Secondo Pia
[Lawyer and amateur photographer, b. 1855, Asti, Italy, d. 1941, Milan.]

 Shut up in my darkroom all intent on my work, I experienced a very strong emotion when, during the development, I saw for the first time the Holy Face appear on the plate, with such clarity that I was dumbfounded by it. (On his 1898 photograph which highlighted the alleged face in what is known as “the Shroud of Turin.”) 

Walter Benjamin
[Philosopher, critic, and theorist, b. 1892, Berlin, d. 1940, Port Bou, France.]

 It is no accident that the portrait was the focal point of early photography. The cult of remembrance of loved ones, absent or dead, offers a last refuge for the cult value of the picture. For the last time the aura emanates from the early photographs in the fleeting expression of a human face. This is what constitutes their melancholy, incomparable beauty. 

Brassaï (Gyula Halász)
[Photographer, b. 1889, Brassó, Transylvania, Hungary (now Romania), d. 1984, Eze, Alpes-Maritimes, France.]

 ... we photographers are nothing but a pack of crooks, thieves and voyeurs. We are to be found everywhere we are not wanted; we betray secrets that were never entrusted to us; we spy shamelessly on things that are not our business; And end up the hoarders of a vast quantity of stolen goods.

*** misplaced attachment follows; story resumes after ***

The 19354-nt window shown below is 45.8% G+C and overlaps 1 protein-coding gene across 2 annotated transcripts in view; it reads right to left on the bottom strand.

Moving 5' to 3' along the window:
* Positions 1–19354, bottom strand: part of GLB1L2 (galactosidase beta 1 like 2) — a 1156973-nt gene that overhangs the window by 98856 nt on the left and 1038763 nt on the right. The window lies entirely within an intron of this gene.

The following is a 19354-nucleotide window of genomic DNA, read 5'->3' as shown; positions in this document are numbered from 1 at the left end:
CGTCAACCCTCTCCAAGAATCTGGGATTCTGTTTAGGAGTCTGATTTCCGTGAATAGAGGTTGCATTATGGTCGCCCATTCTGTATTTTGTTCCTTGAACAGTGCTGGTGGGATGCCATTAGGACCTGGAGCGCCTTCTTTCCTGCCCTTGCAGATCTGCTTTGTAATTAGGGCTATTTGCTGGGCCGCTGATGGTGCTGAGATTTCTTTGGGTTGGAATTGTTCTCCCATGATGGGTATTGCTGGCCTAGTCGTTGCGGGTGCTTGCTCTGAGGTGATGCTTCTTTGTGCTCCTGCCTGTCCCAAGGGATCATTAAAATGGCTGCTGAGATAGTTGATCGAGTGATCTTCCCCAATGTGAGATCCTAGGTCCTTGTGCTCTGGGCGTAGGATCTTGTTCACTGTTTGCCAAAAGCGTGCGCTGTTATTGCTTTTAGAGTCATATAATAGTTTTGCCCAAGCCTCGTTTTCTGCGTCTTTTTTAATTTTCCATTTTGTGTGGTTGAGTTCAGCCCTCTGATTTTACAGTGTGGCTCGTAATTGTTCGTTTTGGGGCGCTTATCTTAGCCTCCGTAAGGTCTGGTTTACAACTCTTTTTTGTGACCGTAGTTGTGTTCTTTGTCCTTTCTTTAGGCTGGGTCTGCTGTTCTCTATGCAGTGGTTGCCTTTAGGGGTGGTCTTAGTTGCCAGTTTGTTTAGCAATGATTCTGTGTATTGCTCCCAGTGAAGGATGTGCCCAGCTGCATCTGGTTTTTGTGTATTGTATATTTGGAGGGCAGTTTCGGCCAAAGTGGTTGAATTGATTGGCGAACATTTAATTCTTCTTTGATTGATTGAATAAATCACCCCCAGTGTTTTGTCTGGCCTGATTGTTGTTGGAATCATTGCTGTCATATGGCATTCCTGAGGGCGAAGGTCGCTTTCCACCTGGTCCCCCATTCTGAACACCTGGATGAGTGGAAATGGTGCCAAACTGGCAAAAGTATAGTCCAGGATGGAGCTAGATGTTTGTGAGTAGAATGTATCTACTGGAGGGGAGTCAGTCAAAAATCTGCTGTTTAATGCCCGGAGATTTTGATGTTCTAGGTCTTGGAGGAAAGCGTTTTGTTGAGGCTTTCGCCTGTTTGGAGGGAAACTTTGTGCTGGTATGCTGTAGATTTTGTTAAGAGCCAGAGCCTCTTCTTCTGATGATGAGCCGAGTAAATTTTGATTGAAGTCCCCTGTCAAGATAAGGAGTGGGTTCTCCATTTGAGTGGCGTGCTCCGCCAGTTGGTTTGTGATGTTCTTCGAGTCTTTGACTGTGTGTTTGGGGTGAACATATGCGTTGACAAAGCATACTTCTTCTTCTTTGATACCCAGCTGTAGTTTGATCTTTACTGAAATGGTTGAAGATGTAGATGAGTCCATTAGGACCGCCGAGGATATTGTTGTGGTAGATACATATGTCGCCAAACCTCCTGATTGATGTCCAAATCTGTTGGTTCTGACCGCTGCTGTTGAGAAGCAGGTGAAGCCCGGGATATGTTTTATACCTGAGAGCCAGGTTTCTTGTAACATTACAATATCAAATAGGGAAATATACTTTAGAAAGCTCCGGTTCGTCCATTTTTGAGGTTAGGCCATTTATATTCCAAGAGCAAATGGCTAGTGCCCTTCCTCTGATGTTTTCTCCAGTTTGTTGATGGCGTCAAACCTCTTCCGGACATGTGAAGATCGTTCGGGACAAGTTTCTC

Francis Bacon
[Artist, b. 1909, Dublin, Ireland, d. 1992, Madrid, Spain.]

 Jesus would have been one of the best photographers that ever existed. He was always looking at the beauty of people’s souls. 

Cecil Beaton
[Photographer, b. 1904, London, d. 1980, Broad Chalke, Wiltshire, Great Britain.]

 [He stared into the camera] like some sort of an animal gazing from across the back of its sty. (On Winston Churchill) 

Helmut Newton
[Photographer, b. 1920, Berlin, d. 2004, Los Angeles.]

 Any photographer who says he’s not a voyeur is either stupid or a liar. 

Siegfried Kracauer
[Media critic and sociologist, b. 1889, Frankfurt, Germany, d. 1966, New York.]

 The photograph annihilates the person. 

Dennis Grady
[lives in South Pomfret, Vermont.]

 Display of the captive before the camera lens, the condition Crazy Horse so ardently avoided, quickly became a ritual of power. The U.S. Cavalry photographically documented hundreds of captive Indians along their forced marches to penal colony reservations, and such images are commonplace in histories of the West. 
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